Videos appear in the search engine results pages of the likes of Google and Yahoo via things called Video Sitemaps. Search engines aren’t smart enough to be able to see what’s in online videos in the way they can read text on web pages, so to add your videos to their video indexes you need to tell the search engines exactly where your videos are. Video sitemaps do this – they are small files that contain information about where videos outside YouTube (which populates Google automatically) are located.
Typically, these files include a title, description, URL of the page where the video can be watched, the location of a thumbnail image of the poster frame, and the location of the video file itself. You can upload your own sitemaps to Google, Yahoo and others or you can use an online video platform to do it for you.
Google loves video
Google search engine results pages contain a combination of different types of media. Web page results still dominate but for a given search phrase, video, news, location and image results are mixed in together on top of pay-per-click links in a blended search engine results page.
Video is a key ingredient of blended search. Because there are far fewer videos competing for the top spots than there are web pages competing for top of text search, investing time in video SEO will deliver greater results. According to Forrester Research, optimizing video content to take advantage of blended search is by far the easiest way to get a first page organic ranking on Google.
The best thing about video sitemaps is that when a user clicks on one of your video in a search engine results page they’re directed straight to the page where the content is hosted, as opposed to being directed to YouTube where it’s considerably harder to get them to take a related action. So a small amount of time invested in putting together your video sitemap or listing automated video sitemaps as a priority feature could pay dividends. Because video sitemaps contain relatively little information, optimising your video for search is limited to the title, description and keyword fields.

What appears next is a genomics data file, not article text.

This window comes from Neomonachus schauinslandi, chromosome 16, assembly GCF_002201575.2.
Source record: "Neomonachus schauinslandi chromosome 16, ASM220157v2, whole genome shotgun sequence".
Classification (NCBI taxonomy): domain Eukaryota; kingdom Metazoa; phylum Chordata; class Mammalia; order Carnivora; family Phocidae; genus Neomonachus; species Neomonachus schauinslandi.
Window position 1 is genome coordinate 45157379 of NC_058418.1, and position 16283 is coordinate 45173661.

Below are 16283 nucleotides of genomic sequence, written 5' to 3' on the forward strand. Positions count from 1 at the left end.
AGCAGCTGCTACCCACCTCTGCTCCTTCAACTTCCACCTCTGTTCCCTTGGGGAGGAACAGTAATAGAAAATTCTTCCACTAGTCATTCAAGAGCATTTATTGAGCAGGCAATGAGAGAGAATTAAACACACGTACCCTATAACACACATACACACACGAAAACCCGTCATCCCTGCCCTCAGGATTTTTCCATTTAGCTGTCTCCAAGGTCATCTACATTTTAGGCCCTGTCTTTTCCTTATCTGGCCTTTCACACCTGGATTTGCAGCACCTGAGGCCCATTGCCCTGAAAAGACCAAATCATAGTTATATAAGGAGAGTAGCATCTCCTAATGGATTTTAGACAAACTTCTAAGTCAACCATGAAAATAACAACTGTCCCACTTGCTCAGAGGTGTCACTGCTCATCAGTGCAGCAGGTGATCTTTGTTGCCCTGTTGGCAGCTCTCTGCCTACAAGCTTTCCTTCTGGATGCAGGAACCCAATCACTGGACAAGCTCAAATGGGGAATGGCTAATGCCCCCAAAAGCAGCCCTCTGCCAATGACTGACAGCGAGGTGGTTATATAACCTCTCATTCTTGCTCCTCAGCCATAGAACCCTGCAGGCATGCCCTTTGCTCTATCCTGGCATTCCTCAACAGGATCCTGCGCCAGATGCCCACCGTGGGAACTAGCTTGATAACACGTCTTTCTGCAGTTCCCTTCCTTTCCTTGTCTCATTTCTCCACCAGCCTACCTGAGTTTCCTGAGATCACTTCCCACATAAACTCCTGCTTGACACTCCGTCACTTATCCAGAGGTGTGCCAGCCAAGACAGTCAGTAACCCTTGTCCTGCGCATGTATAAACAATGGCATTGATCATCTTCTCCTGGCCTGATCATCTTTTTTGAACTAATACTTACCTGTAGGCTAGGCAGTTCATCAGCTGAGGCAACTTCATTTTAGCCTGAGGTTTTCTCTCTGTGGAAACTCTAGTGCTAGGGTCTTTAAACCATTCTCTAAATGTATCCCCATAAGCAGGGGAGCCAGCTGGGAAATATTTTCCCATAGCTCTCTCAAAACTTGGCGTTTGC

Separate to video in search engine results pages is YouTube. YouTube is the second most popular search engine in the world and is the number one most popular search engine for certain demographics.9 YouTube also sends all its videos to Google’s (and others’) video index, so expect to see plenty of YouTube results in blended search engine results pages for your target keywords. They key to getting the “best of both worlds” is a combined approach: making sure your site hosted content is findable through video sitemaps to drive traffic direct to the videos on your site, but also making sure your content is hosted on YouTube so you’re findable there too.
Using snippets with video
As search engines begin using this machine readable structured data by adding them as rich snippets to results the adoption rates will increase as there is a definite positive impact to click-through rate (CTR). This is more about additions of stars (reviews), images (videos) and other features of Rich Snippets which make them stand out in the SERP.